In India, a fiery debate regarding surrogacy illustrates how we, including those in the women’s movement, have still to resolve a number of uncomfortable questions when it comes to women’s choice and autonomy. Continued from Part I.
Surrogacy opponents raise diverse ethical, religious and nationalist arguments against the practice. Women and men alike have proclaimed that women’s bodies and their reproductive capacity are reflections of God, and should not be the sites of production within a capitalist system. Nationalists oppose wealthy, white westerners benefitting from the purchase of poor brown bodies. Another principle of some of these arguments is that women’s bodies, and their reproductive capacities, are public goods, belonging to families, states and religions, rather than women themselves.
However, these arguments are founded on the same underlying assumptions about women’s agency. While concern about the power imbalance between poor women in developing countries and rich families in the West is understandable, an unstated implication of many of these arguments is that poor women are intrinsically without rights and incapable of making decisions themselves regarding their bodies, and therefore, must be protected by laws that prevent them from “selling their wombs.”
In many ways, this debate has illustrated similar tensions that exist about sex work, an old and still-burning fire amongst feminists. Many feminists believe that sex work is inherently a form of violence and mistreatment against women, and therefore deny that thousands of women worldwide choose to engage in sex work. On the other hand, sex workers’ rights activists argue for the need to respect women’s different decisions regarding how to use their bodies for paid labor.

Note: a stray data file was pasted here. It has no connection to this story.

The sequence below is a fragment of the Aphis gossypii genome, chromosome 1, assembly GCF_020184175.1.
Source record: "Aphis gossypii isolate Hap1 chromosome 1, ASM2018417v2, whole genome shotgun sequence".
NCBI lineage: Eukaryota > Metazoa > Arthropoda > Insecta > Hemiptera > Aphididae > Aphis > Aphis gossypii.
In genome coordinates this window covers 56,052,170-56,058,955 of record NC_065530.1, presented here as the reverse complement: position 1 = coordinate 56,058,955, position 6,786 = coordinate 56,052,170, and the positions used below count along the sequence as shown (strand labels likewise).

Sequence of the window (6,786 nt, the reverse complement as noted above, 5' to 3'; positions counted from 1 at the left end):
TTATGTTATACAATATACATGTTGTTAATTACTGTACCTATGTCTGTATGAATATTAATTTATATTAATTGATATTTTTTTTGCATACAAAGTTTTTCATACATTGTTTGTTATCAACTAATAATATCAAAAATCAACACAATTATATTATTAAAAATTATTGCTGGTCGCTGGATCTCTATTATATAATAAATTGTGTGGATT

A few feminist organizations in India, like CREA , have wisely recommended that feminists try to learn some lessons from the sex workers movement: Respect women’s rights to make decisions about their own bodies and lives, and work on social, political and economic empowerment for all women through a long- term commitment.
Issues regarding consent and choice are complicated. Most of us make rational decisions based on a set of circumstances. Women throughout the world face difficult circumstances, but that does not change our right to make those decisions. In India, it is clear that people’s ideas of nationhood and manhood are threatened by the “outsourcing of reproduction.” However, it is important that we focus on the issue at hand- ensuring fairer circumstances and greater choices for women. Women have the right to be surrogates, just as they have a right to make various other kinds of decisions about their bodies and lives. The role of policymakers is to ensure that labor and health regulations protect the rights of women in cases where they opt to be surrogates.
As a sex worker with SANGRAM in Maharashtra recently told me, “Those working to make brick-making a safer profession don’t try to ban brick-making, so why are people trying to get us to change our professions?”